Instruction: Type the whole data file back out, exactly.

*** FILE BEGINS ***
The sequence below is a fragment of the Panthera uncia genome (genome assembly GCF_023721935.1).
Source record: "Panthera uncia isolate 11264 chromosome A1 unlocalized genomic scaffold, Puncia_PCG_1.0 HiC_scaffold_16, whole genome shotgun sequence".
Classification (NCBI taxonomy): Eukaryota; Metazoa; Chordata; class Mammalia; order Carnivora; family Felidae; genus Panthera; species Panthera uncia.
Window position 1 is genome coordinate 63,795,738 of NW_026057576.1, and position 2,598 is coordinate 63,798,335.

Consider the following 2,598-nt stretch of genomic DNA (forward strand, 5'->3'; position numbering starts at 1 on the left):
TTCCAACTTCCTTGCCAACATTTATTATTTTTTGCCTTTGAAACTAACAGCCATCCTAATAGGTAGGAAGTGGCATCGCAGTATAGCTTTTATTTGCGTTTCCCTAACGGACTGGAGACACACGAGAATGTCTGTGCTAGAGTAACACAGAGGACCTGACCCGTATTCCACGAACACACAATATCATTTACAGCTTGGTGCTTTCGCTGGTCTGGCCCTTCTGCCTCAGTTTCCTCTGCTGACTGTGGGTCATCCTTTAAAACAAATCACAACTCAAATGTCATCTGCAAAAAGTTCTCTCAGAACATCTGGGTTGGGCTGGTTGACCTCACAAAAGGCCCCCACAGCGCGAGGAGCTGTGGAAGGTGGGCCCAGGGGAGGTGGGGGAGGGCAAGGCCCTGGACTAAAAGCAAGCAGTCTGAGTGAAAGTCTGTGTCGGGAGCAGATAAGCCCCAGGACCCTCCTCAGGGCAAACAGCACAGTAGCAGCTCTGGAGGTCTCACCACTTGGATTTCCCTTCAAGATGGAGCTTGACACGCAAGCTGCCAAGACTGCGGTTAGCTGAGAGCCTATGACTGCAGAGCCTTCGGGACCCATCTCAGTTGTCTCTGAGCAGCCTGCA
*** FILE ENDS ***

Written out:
The sequence below is a fragment of the Panthera uncia genome (genome assembly GCF_023721935.1).
Source record: "Panthera uncia isolate 11264 chromosome A1 unlocalized genomic scaffold, Puncia_PCG_1.0 HiC_scaffold_16, whole genome shotgun sequence".
Classification (NCBI taxonomy): Eukaryota; Metazoa; Chordata; class Mammalia; order Carnivora; family Felidae; genus Panthera; species Panthera uncia.
Window position 1 is genome coordinate 63,795,738 of NW_026057576.1, and position 2,598 is coordinate 63,798,335.

Consider the following 2,598-nt stretch of genomic DNA (forward strand, 5'->3'; position numbering starts at 1 on the left):
TTCCAACTTCCTTGCCAACATTTATTATTTTTTGCCTTTGAAACTAACAGCCATCCTAATAGGTAGGAAGTGGCATCGCAGTATAGCTTTTATTTGCGTTTCCCTAACGGACTGGAGACACACGAGAATGTCTGTGCTAGAGTAACACAGAGGACCTGACCCGTATTCCACGAACACACAATATCATTTACAGCTTGGTGCTTTCGCTGGTCTGGCCCTTCTGCCTCAGTTTCCTCTGCTGACTGTGGGTCATCCTTTAAAACAAATCACAACTCAAATGTCATCTGCAAAAAGTTCTCTCAGAACATCTGGGTTGGGCTGGTTGACCTCACAAAAGGCCCCCACAGCGCGAGGAGCTGTGGAAGGTGGGCCCAGGGGAGGTGGGGGAGGGCAAGGCCCTGGACTAAAAGCAAGCAGTCTGAGTGAAAGTCTGTGTCGGGAGCAGATAAGCCCCAGGACCCTCCTCAGGGCAAACAGCACAGTAGCAGCTCTGGAGGTCTCACCACTTGGATTTCCCTTCAAGATGGAGCTTGACACGCAAGCTGCCAAGACTGCGGTTAGCTGAGAGCCTATGACTGCAGAGCCTTCGGGACCCATCTCAGTTGTCTCTGAGCAGCCTGCA